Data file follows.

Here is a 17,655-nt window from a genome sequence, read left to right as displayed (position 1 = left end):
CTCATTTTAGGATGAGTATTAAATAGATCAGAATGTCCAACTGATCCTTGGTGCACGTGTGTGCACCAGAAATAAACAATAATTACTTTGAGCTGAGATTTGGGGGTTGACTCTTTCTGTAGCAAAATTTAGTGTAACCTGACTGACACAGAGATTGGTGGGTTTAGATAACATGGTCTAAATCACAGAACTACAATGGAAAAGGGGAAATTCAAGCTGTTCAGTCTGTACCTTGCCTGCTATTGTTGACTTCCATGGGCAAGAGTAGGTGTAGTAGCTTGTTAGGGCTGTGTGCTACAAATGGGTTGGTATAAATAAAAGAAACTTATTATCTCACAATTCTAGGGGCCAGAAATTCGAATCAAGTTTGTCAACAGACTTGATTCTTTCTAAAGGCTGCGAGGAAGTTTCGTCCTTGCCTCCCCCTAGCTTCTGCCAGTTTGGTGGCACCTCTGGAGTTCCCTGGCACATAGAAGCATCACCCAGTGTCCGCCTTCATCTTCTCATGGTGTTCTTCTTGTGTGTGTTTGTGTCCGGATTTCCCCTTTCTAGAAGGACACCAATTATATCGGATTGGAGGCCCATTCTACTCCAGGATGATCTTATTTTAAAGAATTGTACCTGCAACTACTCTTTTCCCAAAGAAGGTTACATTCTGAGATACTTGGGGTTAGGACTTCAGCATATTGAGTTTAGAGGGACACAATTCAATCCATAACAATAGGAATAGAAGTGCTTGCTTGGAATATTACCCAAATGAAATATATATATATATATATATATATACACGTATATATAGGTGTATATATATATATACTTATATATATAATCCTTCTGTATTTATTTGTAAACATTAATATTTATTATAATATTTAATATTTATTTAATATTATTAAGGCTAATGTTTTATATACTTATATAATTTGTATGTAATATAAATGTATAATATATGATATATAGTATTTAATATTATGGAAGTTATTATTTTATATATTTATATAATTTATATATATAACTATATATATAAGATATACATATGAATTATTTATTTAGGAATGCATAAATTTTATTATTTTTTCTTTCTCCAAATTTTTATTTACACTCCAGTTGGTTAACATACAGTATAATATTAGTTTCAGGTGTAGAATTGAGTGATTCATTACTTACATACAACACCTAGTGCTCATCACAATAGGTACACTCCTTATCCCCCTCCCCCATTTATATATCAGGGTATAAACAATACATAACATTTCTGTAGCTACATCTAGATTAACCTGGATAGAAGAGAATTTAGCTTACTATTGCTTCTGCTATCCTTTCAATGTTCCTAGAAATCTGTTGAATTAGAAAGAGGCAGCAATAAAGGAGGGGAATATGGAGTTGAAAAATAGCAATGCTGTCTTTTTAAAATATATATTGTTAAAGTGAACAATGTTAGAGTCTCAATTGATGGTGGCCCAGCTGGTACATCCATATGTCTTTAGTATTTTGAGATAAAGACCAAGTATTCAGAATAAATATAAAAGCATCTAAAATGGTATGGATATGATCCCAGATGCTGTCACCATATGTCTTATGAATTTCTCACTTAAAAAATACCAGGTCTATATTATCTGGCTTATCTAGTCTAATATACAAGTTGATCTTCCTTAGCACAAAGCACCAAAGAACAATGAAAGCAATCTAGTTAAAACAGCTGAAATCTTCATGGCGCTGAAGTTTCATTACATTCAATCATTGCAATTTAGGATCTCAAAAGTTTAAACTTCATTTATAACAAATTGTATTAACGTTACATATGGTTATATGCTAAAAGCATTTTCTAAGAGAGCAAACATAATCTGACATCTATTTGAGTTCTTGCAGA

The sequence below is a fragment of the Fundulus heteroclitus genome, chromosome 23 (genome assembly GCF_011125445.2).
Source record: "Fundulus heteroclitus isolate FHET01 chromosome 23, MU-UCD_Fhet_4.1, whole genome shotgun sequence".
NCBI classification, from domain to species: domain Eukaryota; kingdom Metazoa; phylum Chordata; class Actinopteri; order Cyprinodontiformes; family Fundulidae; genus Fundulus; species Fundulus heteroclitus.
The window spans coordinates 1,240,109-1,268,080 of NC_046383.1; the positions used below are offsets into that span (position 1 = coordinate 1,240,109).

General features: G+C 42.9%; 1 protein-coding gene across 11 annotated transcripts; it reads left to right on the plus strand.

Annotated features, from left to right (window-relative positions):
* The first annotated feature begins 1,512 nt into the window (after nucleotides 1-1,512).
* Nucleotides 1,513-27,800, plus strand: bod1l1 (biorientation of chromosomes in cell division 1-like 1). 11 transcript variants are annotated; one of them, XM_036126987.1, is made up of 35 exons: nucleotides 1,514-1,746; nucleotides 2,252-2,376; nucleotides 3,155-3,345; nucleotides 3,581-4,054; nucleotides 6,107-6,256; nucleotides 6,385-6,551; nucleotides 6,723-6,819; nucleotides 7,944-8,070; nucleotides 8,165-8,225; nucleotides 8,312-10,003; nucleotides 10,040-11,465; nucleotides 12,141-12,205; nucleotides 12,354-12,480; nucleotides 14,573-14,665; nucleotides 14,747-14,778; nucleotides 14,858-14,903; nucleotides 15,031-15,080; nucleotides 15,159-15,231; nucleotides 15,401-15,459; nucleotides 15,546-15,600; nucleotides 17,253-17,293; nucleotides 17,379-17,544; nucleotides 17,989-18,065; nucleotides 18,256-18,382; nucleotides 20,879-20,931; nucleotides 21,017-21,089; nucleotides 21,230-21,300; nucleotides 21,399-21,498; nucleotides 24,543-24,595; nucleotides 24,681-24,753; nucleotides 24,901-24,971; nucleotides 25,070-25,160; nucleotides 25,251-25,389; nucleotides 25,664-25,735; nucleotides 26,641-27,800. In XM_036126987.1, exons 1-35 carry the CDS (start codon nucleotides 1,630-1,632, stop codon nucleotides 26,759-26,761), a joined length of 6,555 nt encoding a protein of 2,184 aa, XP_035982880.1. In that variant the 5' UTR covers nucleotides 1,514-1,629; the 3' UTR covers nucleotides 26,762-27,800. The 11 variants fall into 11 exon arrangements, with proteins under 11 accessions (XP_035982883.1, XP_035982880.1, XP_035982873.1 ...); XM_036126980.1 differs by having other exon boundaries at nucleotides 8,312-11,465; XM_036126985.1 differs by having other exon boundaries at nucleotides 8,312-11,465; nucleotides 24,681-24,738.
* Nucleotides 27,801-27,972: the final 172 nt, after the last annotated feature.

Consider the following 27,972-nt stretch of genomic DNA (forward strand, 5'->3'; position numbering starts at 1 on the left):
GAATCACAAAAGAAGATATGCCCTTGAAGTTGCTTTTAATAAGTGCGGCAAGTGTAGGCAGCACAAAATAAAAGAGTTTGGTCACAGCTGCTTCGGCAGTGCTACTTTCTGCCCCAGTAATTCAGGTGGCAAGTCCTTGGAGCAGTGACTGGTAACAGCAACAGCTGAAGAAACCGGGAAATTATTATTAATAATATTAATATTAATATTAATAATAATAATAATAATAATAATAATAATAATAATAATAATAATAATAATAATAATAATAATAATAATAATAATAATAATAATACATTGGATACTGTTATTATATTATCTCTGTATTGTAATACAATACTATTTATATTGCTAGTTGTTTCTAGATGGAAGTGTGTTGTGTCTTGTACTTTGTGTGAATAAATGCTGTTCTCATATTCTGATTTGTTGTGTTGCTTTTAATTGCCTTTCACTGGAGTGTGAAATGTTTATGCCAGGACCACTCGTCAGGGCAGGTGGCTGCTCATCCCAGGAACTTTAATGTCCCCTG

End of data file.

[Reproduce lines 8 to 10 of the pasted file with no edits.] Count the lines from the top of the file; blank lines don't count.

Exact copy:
Annotated features, from left to right (window-relative positions):
* The first annotated feature begins 1,512 nt into the window (after nucleotides 1-1,512).
* Nucleotides 1,513-27,800, plus strand: bod1l1 (biorientation of chromosomes in cell division 1-like 1). 11 transcript variants are annotated; one of them, XM_036126987.1, is made up of 35 exons: nucleotides 1,514-1,746; nucleotides 2,252-2,376; nucleotides 3,155-3,345; nucleotides 3,581-4,054; nucleotides 6,107-6,256; nucleotides 6,385-6,551; nucleotides 6,723-6,819; nucleotides 7,944-8,070; nucleotides 8,165-8,225; nucleotides 8,312-10,003; nucleotides 10,040-11,465; nucleotides 12,141-12,205; nucleotides 12,354-12,480; nucleotides 14,573-14,665; nucleotides 14,747-14,778; nucleotides 14,858-14,903; nucleotides 15,031-15,080; nucleotides 15,159-15,231; nucleotides 15,401-15,459; nucleotides 15,546-15,600; nucleotides 17,253-17,293; nucleotides 17,379-17,544; nucleotides 17,989-18,065; nucleotides 18,256-18,382; nucleotides 20,879-20,931; nucleotides 21,017-21,089; nucleotides 21,230-21,300; nucleotides 21,399-21,498; nucleotides 24,543-24,595; nucleotides 24,681-24,753; nucleotides 24,901-24,971; nucleotides 25,070-25,160; nucleotides 25,251-25,389; nucleotides 25,664-25,735; nucleotides 26,641-27,800. In XM_036126987.1, exons 1-35 carry the CDS (start codon nucleotides 1,630-1,632, stop codon nucleotides 26,759-26,761), a joined length of 6,555 nt encoding a protein of 2,184 aa, XP_035982880.1. In that variant the 5' UTR covers nucleotides 1,514-1,629; the 3' UTR covers nucleotides 26,762-27,800. The 11 variants fall into 11 exon arrangements, with proteins under 11 accessions (XP_035982883.1, XP_035982880.1, XP_035982873.1 ...); XM_036126980.1 differs by having other exon boundaries at nucleotides 8,312-11,465; XM_036126985.1 differs by having other exon boundaries at nucleotides 8,312-11,465; nucleotides 24,681-24,738.